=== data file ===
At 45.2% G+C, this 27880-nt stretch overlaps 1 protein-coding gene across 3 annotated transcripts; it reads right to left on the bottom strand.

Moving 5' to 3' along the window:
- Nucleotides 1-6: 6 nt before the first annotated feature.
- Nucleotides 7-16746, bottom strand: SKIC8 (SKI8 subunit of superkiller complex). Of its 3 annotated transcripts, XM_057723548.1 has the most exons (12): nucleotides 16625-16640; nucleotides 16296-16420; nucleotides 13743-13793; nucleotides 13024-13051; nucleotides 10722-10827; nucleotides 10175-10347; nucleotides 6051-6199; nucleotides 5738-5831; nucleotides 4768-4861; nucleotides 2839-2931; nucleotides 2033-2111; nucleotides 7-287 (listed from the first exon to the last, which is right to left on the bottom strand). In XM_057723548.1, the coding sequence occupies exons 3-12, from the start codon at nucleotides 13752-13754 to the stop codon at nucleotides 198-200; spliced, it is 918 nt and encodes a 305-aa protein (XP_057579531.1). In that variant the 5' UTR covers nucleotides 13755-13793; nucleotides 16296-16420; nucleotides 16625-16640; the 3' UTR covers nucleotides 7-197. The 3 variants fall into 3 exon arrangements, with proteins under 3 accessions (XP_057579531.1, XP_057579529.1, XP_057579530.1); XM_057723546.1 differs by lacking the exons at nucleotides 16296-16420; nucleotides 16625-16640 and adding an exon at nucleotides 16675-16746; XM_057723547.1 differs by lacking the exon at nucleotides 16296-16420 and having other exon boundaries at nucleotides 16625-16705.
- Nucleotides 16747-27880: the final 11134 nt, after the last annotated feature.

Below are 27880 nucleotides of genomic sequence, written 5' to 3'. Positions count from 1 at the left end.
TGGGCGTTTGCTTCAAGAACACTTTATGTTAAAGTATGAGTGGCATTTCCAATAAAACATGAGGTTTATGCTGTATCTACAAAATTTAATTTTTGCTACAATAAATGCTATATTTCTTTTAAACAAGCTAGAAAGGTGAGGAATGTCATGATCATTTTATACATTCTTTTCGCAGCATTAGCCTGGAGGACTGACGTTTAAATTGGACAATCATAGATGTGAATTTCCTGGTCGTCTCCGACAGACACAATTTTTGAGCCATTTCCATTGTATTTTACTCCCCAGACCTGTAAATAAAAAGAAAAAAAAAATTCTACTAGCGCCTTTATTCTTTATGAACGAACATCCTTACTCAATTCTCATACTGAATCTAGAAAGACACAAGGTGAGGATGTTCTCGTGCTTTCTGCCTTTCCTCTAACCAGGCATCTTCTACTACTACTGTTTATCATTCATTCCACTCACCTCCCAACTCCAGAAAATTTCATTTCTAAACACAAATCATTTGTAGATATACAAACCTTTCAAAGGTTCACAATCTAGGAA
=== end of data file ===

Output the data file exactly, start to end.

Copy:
At 45.2% G+C, this 27880-nt stretch overlaps 1 protein-coding gene across 3 annotated transcripts; it reads right to left on the bottom strand.

Moving 5' to 3' along the window:
- Nucleotides 1-6: 6 nt before the first annotated feature.
- Nucleotides 7-16746, bottom strand: SKIC8 (SKI8 subunit of superkiller complex). Of its 3 annotated transcripts, XM_057723548.1 has the most exons (12): nucleotides 16625-16640; nucleotides 16296-16420; nucleotides 13743-13793; nucleotides 13024-13051; nucleotides 10722-10827; nucleotides 10175-10347; nucleotides 6051-6199; nucleotides 5738-5831; nucleotides 4768-4861; nucleotides 2839-2931; nucleotides 2033-2111; nucleotides 7-287 (listed from the first exon to the last, which is right to left on the bottom strand). In XM_057723548.1, the coding sequence occupies exons 3-12, from the start codon at nucleotides 13752-13754 to the stop codon at nucleotides 198-200; spliced, it is 918 nt and encodes a 305-aa protein (XP_057579531.1). In that variant the 5' UTR covers nucleotides 13755-13793; nucleotides 16296-16420; nucleotides 16625-16640; the 3' UTR covers nucleotides 7-197. The 3 variants fall into 3 exon arrangements, with proteins under 3 accessions (XP_057579531.1, XP_057579529.1, XP_057579530.1); XM_057723546.1 differs by lacking the exons at nucleotides 16296-16420; nucleotides 16625-16640 and adding an exon at nucleotides 16675-16746; XM_057723547.1 differs by lacking the exon at nucleotides 16296-16420 and having other exon boundaries at nucleotides 16625-16705.
- Nucleotides 16747-27880: the final 11134 nt, after the last annotated feature.

Below are 27880 nucleotides of genomic sequence, written 5' to 3'. Positions count from 1 at the left end.
TGGGCGTTTGCTTCAAGAACACTTTATGTTAAAGTATGAGTGGCATTTCCAATAAAACATGAGGTTTATGCTGTATCTACAAAATTTAATTTTTGCTACAATAAATGCTATATTTCTTTTAAACAAGCTAGAAAGGTGAGGAATGTCATGATCATTTTATACATTCTTTTCGCAGCATTAGCCTGGAGGACTGACGTTTAAATTGGACAATCATAGATGTGAATTTCCTGGTCGTCTCCGACAGACACAATTTTTGAGCCATTTCCATTGTATTTTACTCCCCAGACCTGTAAATAAAAAGAAAAAAAAAATTCTACTAGCGCCTTTATTCTTTATGAACGAACATCCTTACTCAATTCTCATACTGAATCTAGAAAGACACAAGGTGAGGATGTTCTCGTGCTTTCTGCCTTTCCTCTAACCAGGCATCTTCTACTACTACTGTTTATCATTCATTCCACTCACCTCCCAACTCCAGAAAATTTCATTTCTAAACACAAATCATTTGTAGATATACAAACCTTTCAAAGGTTCACAATCTAGGAA